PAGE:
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Mykal Rose rocks Hootananny club Featured

Entertainment News Written by  Angus Taylor Tuesday, 29 June 2010 01:00 font size decrease font size increase font size 0
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A mixture of Black Uhuru classics and more recent Jamaican hits greeted the crowds who braved unusually long queues for Mykal Rose at the Hootananny club last Thursday night in the UK.

The Grammy award winner and Waterhouse singer seemed a little subdued initially as he stalked the stage to the likes of Party Next Door, Plastic Smile and General Penitentiary. But as the midnight hour progressed his mood lifted and his compelling vibes united the room.

Further Uhuru followed in the form of I Love King Selassie, Youth Of Edglington, Spoonji Reggae, Abortion and the thudding kickdrums of Shine Eye Girl. But the ever rejuvenating veteran had more contemporary sounds to share. His chart topping John John production Shoot Out resonated after the recent violence in Jamaica (before a machine gun rendition of Busy Signal's No Escape). Then came solo performances of his collaborations with Busy (Real Jamaican) and Alborosie (Waan The Herb). He abruptly quit the stage to no encore yet his regal presence, mournful clear voice and bountiful back catalogue ensured this was a satisfying event.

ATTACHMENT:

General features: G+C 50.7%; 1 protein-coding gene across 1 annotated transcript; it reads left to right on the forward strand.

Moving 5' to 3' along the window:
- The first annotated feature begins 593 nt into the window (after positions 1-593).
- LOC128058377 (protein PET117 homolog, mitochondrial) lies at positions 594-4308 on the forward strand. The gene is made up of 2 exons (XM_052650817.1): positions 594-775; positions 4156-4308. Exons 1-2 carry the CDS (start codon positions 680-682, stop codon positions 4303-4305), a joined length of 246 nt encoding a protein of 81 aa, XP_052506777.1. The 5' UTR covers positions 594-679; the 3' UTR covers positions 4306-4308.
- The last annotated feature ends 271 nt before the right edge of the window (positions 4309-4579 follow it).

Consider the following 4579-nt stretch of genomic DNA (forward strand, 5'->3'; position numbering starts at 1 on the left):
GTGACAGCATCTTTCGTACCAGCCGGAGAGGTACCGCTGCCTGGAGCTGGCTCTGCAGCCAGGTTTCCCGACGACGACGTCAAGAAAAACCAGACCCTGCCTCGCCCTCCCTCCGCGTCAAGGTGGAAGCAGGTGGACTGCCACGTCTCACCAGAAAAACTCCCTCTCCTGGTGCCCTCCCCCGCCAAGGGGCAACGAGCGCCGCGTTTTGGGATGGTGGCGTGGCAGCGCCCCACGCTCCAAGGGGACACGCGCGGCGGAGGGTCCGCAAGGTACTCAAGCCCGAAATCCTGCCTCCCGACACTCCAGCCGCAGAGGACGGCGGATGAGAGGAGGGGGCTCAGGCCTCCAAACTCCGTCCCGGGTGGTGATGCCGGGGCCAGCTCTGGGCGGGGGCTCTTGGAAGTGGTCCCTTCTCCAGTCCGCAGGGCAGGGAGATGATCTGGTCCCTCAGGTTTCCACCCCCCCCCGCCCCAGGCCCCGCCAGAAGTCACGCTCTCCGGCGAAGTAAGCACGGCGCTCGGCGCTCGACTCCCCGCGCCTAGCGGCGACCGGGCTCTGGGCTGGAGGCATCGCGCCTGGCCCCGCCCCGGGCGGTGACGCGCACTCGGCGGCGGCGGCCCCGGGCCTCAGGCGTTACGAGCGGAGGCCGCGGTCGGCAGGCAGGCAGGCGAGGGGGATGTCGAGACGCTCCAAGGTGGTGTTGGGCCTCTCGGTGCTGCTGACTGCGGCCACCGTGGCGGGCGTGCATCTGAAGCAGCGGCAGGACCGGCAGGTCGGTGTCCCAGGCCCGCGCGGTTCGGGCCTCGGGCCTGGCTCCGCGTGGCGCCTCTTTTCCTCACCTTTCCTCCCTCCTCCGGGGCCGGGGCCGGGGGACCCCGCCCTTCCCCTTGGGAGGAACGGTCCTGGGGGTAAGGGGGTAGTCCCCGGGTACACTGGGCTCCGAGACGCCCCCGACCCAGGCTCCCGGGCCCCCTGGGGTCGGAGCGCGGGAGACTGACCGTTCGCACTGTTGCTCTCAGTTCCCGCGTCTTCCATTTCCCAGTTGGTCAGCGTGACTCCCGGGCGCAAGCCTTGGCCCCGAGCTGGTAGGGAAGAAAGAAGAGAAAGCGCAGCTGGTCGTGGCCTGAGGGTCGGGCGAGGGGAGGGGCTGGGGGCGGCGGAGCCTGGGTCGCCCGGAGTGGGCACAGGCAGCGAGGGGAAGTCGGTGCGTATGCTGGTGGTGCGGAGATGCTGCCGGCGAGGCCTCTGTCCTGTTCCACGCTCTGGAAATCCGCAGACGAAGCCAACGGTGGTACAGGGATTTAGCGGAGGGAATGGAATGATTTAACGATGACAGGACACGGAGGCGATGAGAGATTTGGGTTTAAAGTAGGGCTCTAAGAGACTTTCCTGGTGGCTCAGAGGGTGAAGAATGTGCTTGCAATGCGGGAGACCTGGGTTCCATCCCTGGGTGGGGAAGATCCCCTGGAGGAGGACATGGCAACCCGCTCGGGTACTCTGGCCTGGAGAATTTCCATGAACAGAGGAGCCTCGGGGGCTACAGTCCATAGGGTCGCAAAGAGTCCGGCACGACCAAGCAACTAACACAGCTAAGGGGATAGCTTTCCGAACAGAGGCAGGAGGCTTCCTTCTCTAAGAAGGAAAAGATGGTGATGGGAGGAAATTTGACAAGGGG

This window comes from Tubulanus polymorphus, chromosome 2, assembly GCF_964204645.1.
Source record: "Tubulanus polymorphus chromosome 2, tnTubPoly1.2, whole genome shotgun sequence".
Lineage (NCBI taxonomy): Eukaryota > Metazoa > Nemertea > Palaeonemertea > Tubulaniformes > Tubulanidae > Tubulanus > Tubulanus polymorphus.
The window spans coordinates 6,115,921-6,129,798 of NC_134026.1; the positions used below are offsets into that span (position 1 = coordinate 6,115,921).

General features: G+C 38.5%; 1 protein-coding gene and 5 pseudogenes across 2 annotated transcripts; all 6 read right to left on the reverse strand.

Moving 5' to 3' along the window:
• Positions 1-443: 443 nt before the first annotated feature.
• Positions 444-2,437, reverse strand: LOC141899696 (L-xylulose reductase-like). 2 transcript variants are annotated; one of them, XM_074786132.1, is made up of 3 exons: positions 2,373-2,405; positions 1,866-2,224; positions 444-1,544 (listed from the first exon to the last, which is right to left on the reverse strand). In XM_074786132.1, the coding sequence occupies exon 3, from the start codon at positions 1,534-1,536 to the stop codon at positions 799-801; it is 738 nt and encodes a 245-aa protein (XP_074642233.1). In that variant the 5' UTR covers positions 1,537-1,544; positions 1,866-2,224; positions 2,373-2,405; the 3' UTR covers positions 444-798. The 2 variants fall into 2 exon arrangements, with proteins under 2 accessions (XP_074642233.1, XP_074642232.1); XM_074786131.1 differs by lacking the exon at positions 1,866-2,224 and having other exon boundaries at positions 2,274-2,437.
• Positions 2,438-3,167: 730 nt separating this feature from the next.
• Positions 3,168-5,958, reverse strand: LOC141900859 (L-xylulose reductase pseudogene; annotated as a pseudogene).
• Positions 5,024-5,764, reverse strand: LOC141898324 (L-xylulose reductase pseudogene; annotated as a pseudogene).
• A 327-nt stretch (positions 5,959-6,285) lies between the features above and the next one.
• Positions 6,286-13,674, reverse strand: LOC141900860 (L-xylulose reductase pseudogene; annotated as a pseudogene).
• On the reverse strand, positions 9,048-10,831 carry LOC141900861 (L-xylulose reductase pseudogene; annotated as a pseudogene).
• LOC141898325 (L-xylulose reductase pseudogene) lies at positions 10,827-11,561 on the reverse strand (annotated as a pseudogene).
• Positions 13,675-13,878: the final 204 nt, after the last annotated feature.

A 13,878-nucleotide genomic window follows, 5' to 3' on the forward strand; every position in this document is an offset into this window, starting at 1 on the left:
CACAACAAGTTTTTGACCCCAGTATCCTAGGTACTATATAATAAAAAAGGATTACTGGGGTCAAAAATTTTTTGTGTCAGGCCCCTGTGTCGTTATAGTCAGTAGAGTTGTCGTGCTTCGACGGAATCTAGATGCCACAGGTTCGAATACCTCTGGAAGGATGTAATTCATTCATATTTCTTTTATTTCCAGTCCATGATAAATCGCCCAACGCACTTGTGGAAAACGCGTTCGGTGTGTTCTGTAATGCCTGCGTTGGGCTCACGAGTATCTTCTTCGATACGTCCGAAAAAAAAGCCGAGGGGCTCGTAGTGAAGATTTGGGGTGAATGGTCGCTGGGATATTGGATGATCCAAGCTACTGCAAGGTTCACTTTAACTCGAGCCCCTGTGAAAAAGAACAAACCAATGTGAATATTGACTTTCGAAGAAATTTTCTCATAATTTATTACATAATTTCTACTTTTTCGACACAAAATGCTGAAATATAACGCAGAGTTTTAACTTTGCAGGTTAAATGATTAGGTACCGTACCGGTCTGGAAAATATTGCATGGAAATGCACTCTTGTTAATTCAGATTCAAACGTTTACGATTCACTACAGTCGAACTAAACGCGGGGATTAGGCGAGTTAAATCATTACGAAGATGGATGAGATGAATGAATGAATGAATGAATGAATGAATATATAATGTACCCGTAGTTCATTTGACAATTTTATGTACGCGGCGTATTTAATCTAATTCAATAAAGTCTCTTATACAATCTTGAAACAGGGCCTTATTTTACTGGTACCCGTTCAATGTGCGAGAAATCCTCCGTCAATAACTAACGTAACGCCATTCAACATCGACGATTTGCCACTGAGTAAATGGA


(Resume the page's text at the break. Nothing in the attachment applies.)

Rose was backed by energetic North London quintet the Rasites (who showcased songs from their albums Urban Regeneration and Sex Violence and Drugs) and two statuesque sequined harmonisers. Chief support for the night came from Peter Tosh's son Andrew, who sounded very like his father, but was troubled by mic level teething problems during a tribute set that included Coming In Hot, African, Burial, Johnny B Goode, Rastafari Is and Legalise It.

Mykal Rose could easily have spent the last few decades dining out on the love for his Black Uhuru days. Instead, going from working with Jammy in the 70s to voicing for his son in the 00s, he has remained current all the while. The title of his forthcoming John John album Kingston 11, from which he unveiled a brand new song, suggests despite this, he remains true to his roots.

Read 1884 times Last modified on Tuesday, 29 June 2010 07:42

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